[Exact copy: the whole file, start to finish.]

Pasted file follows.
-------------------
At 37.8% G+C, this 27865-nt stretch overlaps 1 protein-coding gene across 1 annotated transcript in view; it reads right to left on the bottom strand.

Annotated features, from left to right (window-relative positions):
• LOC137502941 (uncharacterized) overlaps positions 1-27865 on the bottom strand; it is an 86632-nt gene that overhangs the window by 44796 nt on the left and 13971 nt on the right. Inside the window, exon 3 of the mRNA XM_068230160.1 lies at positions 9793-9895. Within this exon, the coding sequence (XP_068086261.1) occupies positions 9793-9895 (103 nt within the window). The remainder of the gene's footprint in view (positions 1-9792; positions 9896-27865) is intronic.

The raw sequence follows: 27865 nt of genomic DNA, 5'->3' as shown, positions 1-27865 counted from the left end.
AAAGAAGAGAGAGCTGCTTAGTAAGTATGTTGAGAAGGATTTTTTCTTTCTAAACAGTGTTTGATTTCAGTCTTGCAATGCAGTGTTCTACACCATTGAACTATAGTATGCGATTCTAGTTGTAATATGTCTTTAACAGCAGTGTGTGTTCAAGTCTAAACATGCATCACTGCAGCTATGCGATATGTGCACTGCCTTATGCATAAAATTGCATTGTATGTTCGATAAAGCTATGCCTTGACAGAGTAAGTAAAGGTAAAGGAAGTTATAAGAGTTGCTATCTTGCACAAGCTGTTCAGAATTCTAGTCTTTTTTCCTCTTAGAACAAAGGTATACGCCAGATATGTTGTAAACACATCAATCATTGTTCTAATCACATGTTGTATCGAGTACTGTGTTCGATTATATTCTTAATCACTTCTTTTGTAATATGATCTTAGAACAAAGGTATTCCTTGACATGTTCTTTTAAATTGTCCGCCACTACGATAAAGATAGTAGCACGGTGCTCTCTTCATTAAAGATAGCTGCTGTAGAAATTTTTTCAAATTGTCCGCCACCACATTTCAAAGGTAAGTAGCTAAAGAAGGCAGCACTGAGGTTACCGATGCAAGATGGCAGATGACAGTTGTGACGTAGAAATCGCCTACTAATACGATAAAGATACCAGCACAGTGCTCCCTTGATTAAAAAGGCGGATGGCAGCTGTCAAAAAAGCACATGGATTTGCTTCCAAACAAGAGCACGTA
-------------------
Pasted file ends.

At 37.8% G+C, this 27865-nt stretch overlaps 1 protein-coding gene across 1 annotated transcript in view; it reads right to left on the bottom strand.

Annotated features, from left to right (window-relative positions):
• LOC137502941 (uncharacterized) overlaps positions 1-27865 on the bottom strand; it is an 86632-nt gene that overhangs the window by 44796 nt on the left and 13971 nt on the right. Inside the window, exon 3 of the mRNA XM_068230160.1 lies at positions 9793-9895. Within this exon, the coding sequence (XP_068086261.1) occupies positions 9793-9895 (103 nt within the window). The remainder of the gene's footprint in view (positions 1-9792; positions 9896-27865) is intronic.

The raw sequence follows: 27865 nt of genomic DNA, 5'->3' as shown, positions 1-27865 counted from the left end.
AAAGAAGAGAGAGCTGCTTAGTAAGTATGTTGAGAAGGATTTTTTCTTTCTAAACAGTGTTTGATTTCAGTCTTGCAATGCAGTGTTCTACACCATTGAACTATAGTATGCGATTCTAGTTGTAATATGTCTTTAACAGCAGTGTGTGTTCAAGTCTAAACATGCATCACTGCAGCTATGCGATATGTGCACTGCCTTATGCATAAAATTGCATTGTATGTTCGATAAAGCTATGCCTTGACAGAGTAAGTAAAGGTAAAGGAAGTTATAAGAGTTGCTATCTTGCACAAGCTGTTCAGAATTCTAGTCTTTTTTCCTCTTAGAACAAAGGTATACGCCAGATATGTTGTAAACACATCAATCATTGTTCTAATCACATGTTGTATCGAGTACTGTGTTCGATTATATTCTTAATCACTTCTTTTGTAATATGATCTTAGAACAAAGGTATTCCTTGACATGTTCTTTTAAATTGTCCGCCACTACGATAAAGATAGTAGCACGGTGCTCTCTTCATTAAAGATAGCTGCTGTAGAAATTTTTTCAAATTGTCCGCCACCACATTTCAAAGGTAAGTAGCTAAAGAAGGCAGCACTGAGGTTACCGATGCAAGATGGCAGATGACAGTTGTGACGTAGAAATCGCCTACTAATACGATAAAGATACCAGCACAGTGCTCCCTTGATTAAAAAGGCGGATGGCAGCTGTCAAAAAAGCACATGGATTTGCTTCCAAACAAGAGCACGTA